Lot responded to the Sodomites' homosexual lust (hence, the term "sodomy" for such acts) by going out the door and imploring the men of Sodom not to violate the law of hospitality to strangers. Desperate to protect his guests, Lot offered his virgin daughters to the perverse mob (Gen. 19:8). By doing so, Lot revealed the effect that living in such a perverse city had on his own moral character.

The unruly multitude, which represented men of all ages from every part of the city, was so far gone in degradation of body and mind that it would not be satisfied with abusing the young women. Instead, it mocked Lot and threatened to do worse to him than to his guests.

As the men sought to break down Lot's door, he withstood them until the angels pulled him into the house and shut the door. And they struck the men who were at the doorway of the house with blindness, both small and great, so that they became weary trying to find the door (Gen. 19:11).

The angelic messengers struck the Sodomites with blindness, yet they still groped for Lot's door, until they all tired. This is another indication of the depths of sexual perversion and inordinate lust to which the people of that wicked city had fallen. Even blindness could not deter them from seeking to molest Lot and his guests. Only physical tiredness and the inability to enter the house caused them to depart.

Afterward the angels warned Lot to speak to his family and sons in-law and prepare them to leave Sodom, "For we will destroy this place, because the outcry against them has grown great before the face of the Lord, and the Lord has sent us to destroy it" (Gen. 19:13). Lot's future sons-in-law thought he was joking with them and didn't heed his advice.

Sodom's attraction to Lot and his family seemed to continue as the angels sought to lead them out of the city the next morning. The messengers had to take Lot, his wife, and two daughters by the hand and lead them out of the city before punishment befell the area.

While being instructed to flee to the nearby mountains for safety, Lot begged to be allowed to go to the little town of Zoar (originally named "Bela") and that it might be spared as the other cities of the plain were destroyed. Lot gave the impression of being an obsessive urbanite.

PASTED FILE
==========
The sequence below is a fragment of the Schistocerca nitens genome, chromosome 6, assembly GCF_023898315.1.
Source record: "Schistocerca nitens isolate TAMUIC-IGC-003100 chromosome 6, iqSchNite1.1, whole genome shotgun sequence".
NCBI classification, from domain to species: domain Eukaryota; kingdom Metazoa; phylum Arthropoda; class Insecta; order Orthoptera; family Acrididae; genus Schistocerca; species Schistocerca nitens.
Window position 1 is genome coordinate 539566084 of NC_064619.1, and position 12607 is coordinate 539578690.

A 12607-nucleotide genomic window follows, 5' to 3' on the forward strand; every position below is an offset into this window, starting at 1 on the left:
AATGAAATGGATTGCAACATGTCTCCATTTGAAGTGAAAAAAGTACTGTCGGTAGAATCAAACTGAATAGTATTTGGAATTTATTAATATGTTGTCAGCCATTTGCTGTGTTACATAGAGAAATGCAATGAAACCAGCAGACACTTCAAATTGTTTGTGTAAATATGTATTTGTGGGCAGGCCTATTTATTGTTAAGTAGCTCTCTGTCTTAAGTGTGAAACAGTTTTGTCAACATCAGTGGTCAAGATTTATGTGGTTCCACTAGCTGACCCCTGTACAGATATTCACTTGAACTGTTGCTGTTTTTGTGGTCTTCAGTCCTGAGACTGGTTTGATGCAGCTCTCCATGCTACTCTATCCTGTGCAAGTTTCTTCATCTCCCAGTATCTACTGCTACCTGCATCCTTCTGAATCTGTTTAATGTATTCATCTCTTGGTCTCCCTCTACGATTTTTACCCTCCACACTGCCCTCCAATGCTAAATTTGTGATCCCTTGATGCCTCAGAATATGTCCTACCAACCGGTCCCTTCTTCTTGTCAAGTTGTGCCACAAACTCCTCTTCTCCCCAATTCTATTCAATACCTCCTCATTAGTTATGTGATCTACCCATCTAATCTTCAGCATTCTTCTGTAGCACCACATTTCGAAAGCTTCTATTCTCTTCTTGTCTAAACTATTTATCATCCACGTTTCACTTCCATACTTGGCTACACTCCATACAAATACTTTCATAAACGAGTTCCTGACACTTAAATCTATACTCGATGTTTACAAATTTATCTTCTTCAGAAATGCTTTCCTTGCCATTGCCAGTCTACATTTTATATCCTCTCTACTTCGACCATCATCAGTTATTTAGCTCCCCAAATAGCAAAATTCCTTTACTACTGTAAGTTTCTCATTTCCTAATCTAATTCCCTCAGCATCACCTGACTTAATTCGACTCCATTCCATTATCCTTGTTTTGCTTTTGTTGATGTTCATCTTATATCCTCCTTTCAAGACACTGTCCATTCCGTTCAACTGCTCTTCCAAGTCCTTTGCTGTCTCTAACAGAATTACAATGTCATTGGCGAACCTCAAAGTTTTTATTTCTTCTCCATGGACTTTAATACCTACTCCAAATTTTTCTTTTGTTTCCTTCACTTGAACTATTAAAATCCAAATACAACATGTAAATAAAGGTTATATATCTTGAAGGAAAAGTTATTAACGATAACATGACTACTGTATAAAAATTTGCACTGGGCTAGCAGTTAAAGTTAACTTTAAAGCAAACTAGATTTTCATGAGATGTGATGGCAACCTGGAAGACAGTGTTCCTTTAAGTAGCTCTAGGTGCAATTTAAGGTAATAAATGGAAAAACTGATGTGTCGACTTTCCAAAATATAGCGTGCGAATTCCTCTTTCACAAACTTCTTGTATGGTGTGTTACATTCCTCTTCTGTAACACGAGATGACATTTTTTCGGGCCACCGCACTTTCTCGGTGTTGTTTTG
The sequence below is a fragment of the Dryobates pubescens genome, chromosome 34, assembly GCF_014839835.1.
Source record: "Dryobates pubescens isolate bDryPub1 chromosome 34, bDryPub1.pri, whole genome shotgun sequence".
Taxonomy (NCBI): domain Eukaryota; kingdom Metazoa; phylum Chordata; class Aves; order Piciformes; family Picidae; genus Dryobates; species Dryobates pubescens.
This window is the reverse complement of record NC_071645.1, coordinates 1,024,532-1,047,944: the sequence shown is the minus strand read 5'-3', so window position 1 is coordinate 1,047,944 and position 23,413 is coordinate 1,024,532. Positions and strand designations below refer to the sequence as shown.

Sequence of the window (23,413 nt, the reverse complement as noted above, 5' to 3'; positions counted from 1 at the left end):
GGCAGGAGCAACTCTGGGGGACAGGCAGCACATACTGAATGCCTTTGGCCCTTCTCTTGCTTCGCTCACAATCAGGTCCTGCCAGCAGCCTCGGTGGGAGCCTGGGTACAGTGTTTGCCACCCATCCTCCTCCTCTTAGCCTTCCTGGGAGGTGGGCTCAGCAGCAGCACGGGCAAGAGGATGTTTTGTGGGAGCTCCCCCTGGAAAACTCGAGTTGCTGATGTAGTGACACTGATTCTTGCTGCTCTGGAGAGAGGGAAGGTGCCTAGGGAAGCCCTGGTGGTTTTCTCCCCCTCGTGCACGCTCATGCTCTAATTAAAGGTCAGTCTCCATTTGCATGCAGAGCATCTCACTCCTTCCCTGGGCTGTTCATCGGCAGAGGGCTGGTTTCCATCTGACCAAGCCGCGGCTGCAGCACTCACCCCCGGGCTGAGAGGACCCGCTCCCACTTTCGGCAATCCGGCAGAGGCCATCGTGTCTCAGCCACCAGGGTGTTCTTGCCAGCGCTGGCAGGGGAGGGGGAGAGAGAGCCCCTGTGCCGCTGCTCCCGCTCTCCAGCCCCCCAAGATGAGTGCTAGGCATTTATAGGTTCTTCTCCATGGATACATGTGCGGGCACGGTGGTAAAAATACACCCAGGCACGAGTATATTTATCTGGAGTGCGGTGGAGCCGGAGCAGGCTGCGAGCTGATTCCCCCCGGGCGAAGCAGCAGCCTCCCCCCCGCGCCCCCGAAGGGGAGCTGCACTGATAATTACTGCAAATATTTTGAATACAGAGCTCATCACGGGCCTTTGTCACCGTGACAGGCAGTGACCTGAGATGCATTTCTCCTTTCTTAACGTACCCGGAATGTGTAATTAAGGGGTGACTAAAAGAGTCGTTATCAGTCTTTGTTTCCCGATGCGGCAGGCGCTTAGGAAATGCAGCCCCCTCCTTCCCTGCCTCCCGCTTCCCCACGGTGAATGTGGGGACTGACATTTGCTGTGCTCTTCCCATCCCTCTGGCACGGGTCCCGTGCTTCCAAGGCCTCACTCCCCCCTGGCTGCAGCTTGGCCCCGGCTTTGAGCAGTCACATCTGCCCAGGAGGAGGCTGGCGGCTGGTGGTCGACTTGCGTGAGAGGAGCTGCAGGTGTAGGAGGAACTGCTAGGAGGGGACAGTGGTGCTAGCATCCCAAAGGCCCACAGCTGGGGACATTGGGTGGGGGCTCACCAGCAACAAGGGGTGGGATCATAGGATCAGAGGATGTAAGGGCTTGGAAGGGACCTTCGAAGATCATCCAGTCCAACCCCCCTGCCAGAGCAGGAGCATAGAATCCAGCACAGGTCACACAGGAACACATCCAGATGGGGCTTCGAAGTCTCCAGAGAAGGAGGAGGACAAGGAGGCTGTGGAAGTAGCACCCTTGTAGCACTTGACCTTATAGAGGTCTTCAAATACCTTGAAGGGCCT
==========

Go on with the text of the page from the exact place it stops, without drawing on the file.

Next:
After the angel allowed Lot to journey toward Zoar, the Lord rained down fire and brimstone out of heaven upon Sodom, Gomorrah, and the other cities of the plain, causing a geological upheaval that obliterated the once-fertile area. At the same time, Lot's wife disobeyed the angel's directive not to look back or stay anywhere in the plain, and she perished, becoming a pillar of salt (Gen. 19:15-26).

Fully Grown Sin

The wayward spirit of Sodom did not cease to influence Lot's family after the destruction of the cities of the plain and the death of his wife. Lot and his two daughters later left Zoar and took up residence in a mountain cave, "For he was afraid to dwell in Zoar" (Gen. 19:30).

Fearing that none of the local men would take them as wives, the older daughter persuaded the younger one to plot with her to get their father drunk and then to have sexual relations with him while he was in a stupor. The plan worked during two consecutive nights and eventually two offspring were born from their incestuous acts, and their father's lineage was preserved.

Lot's perverse daughters evidenced no shame for their abnormal sex acts because they named their respective sons in descriptive terms. The older daughter's son was called Moab, "from the father," and the younger daughter's child was called Ben-Ammi, "son of my people .118 Each of these sons would be the forefather of nations that would be perpetual enemies of Israel after the conquest of the Promised Land. They were known as the Moabites and the Ammonites.

As the biblical record reveals, sin, if not repented of and cleansed, will produce pride, lust, violence, and destruction. Though God is loving and patient, He is also just and righteous. That is, by His very nature, He will not tolerate the revolting activities of man's selfish desires forever.

The apostle James wrote that "Each one is tempted when he is drawn away by his own desires and enticed. Then, when desire has conceived, it gives birth to sin; and sin, when it is fully grown, brings forth death" (James 1: 14-15).

The selfish desires of the citizens of Sodom and Gomorrah produced their own destructions. The twisted procreative desires of Lot's daughters resulted in the deaths of multitudes of Moabites, Ammonites, and Israelites in territorial wars that were waged among them over the centuries.

Sin, which is rebellion against the holy purposes of God and His authority to guide human lives, always leads to alienation and judgment. So it was in the days of Noah and so it was in the days of Lot.

New Days, Old Ways

What about our day, the 1990s? Is judgment coming upon our society in the United States and upon the world? Are there parallels in the lifestyles of our generation to those of these previously judged generations? Is man coming to that place in history when God says, "Enough!" and sends His Son Jesus Christ to retrieve His church and execute judgment on a wicked and defiant world system?

Jesus said, "Watch therefore, for ye know neither the day nor the hour in which the Son of Man is coming" (Matt. 25:13).